New Amerykah Part Two: Return Of The Ankh is an album that will be easy to digest, and to me covers the range of styles and themes that she has covered over the years. The first single, “Window Seat”, shows that she has not forgotten how to be cool, calm, and collected while at the same time revealing a sense of wonder in her musical poetry. As she looks at the world and her time in it, it’s as if she briefly shares the persona of the character of Enid in Ghost World:
so, presently I’m standing here right now
you’re so demanding
tell me what you want from me… concluding
concentrating on my music, lover and my babies
makes me wanna ask the lady for a ticket outta town
It’s as if the sorrows of the past are “of the past”, but still longs for happiness and sadness while looking for a place to clear her mind and perhaps someone to embrace her consciousness.
She throws back to simpler times by touching on Sylvia Striplin‘s “You Can’t Turn Me Away” and interpolating the song that sampled it, Junior M.A.F.I.A.‘s “Get Money”, and one can easily see this becoming a hit for her. “Umm Hmm” is complimented with a background featuring luxurious strings, immediately reminding the listener of a time (mid to late 70’s) when soul orchestras were once a part of the norm. It brings back a feeling when an arrangement could make or break a song, and with lyrics such as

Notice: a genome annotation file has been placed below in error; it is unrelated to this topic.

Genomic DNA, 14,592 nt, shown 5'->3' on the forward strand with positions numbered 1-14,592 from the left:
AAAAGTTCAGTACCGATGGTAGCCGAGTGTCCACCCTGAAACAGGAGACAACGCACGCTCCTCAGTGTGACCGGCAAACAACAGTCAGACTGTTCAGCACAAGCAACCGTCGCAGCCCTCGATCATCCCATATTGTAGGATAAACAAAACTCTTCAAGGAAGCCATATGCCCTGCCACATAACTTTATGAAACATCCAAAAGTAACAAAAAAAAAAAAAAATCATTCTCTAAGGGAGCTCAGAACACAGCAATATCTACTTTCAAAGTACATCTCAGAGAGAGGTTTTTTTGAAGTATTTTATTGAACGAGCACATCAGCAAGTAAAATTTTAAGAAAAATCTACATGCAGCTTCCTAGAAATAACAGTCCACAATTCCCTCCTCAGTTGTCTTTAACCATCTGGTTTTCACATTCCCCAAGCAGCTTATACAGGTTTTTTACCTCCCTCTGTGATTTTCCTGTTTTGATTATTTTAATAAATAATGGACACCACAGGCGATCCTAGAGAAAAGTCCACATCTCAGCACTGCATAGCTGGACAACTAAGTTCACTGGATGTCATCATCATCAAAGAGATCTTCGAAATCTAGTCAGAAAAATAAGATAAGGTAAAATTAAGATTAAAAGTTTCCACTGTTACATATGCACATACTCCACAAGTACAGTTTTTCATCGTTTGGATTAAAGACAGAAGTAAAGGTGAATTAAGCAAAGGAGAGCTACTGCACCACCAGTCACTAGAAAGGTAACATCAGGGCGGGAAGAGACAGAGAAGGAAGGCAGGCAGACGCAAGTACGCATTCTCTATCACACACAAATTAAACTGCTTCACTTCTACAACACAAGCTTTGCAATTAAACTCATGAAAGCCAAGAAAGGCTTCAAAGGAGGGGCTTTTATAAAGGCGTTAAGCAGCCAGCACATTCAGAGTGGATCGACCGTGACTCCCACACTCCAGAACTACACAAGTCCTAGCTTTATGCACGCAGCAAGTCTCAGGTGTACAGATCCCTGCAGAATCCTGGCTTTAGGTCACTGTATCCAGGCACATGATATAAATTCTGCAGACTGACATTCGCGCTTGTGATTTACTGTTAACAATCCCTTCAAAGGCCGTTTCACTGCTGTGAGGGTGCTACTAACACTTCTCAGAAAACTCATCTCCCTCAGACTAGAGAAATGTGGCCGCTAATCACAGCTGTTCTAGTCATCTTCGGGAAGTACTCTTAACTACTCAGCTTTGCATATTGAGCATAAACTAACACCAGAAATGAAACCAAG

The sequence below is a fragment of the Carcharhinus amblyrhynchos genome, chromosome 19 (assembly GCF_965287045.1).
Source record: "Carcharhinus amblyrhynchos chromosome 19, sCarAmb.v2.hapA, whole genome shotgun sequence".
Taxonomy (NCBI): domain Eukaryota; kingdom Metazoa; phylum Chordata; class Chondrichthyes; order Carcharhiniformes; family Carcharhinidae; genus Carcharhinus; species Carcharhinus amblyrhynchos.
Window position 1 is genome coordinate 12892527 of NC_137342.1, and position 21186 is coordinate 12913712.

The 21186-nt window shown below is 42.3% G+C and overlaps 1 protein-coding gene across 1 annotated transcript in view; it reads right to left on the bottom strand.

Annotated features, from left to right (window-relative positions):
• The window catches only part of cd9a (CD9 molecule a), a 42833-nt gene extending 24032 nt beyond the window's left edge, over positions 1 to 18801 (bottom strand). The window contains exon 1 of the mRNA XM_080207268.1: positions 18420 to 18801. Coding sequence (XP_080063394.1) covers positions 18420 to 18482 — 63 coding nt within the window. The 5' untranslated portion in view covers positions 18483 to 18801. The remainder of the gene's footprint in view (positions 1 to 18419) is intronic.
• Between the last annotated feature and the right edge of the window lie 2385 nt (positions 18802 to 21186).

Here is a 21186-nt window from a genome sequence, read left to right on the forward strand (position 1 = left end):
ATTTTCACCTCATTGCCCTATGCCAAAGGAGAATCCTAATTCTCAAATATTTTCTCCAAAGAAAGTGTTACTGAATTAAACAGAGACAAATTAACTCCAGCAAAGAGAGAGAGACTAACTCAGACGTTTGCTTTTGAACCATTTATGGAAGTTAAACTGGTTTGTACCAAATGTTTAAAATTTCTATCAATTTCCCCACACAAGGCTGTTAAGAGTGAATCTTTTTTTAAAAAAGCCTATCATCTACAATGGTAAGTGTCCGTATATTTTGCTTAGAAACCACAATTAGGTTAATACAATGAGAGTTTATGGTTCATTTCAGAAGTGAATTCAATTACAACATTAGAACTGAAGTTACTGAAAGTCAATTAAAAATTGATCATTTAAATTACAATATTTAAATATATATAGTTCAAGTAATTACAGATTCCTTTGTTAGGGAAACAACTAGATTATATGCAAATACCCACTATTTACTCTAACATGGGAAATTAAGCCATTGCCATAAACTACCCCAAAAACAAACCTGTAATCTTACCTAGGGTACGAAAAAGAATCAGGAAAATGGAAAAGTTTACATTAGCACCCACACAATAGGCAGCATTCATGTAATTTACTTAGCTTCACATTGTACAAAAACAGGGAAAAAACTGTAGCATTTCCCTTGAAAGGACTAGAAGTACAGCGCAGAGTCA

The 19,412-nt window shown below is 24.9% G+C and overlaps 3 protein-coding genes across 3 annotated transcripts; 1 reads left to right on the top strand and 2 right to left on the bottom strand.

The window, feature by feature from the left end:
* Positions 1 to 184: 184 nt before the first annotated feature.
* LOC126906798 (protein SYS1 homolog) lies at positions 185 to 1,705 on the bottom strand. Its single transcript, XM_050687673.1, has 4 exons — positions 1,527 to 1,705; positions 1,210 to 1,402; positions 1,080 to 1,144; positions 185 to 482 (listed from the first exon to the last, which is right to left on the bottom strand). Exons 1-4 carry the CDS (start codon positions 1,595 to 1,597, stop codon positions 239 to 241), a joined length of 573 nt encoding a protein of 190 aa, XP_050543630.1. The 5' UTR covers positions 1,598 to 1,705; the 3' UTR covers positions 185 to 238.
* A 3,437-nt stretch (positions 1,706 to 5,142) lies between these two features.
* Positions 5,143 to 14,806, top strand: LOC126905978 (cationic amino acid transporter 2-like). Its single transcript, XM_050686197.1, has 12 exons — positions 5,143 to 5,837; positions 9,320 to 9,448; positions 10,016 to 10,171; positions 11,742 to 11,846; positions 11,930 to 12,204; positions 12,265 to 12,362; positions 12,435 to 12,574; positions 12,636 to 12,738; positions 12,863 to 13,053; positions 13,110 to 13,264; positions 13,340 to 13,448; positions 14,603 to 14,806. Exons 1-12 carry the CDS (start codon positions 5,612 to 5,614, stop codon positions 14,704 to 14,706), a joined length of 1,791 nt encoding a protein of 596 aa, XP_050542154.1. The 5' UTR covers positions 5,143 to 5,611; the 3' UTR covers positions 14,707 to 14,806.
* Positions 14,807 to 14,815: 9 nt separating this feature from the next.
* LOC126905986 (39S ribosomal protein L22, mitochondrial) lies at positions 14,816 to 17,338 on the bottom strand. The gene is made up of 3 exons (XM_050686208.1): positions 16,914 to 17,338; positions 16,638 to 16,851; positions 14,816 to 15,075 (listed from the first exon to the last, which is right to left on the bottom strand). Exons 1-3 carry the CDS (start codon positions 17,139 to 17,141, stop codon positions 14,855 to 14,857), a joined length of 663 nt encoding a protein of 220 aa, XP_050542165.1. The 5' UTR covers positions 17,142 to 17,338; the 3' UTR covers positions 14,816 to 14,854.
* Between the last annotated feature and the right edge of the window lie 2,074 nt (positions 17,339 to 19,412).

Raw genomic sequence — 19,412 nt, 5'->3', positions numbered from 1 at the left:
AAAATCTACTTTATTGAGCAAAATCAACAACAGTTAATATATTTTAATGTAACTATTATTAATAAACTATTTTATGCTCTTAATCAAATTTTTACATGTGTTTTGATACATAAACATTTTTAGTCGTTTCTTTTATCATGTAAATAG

What I’ve liked about Badu in the past is that she is more than willing to explore a theme in a song that’s five minutes or more. On this album, “Out My Mind, Just In Time” goes for a little over ten minutes, and it goes through different movements in order for her to get to its core in an imaginative way. She has never hesitated to share her Dallas, Texas upbringing, and for a brief second she shows love to her city by offering an audio salute to the late DJ Screw (she honored DJ Screw in “Love Of My Life“). Anyone who has ever loved it when Badu seems to get lost in song but is very much in control will love it as the song just gets deeper into the smooth and soothing groove. It’s sensual, it’s sexy, it’s fearful, it’s beauty, it’s the 3am eternal vibe that only leads to the point of no return, and she knows you’re under her spell, the reason why you listen in the first place.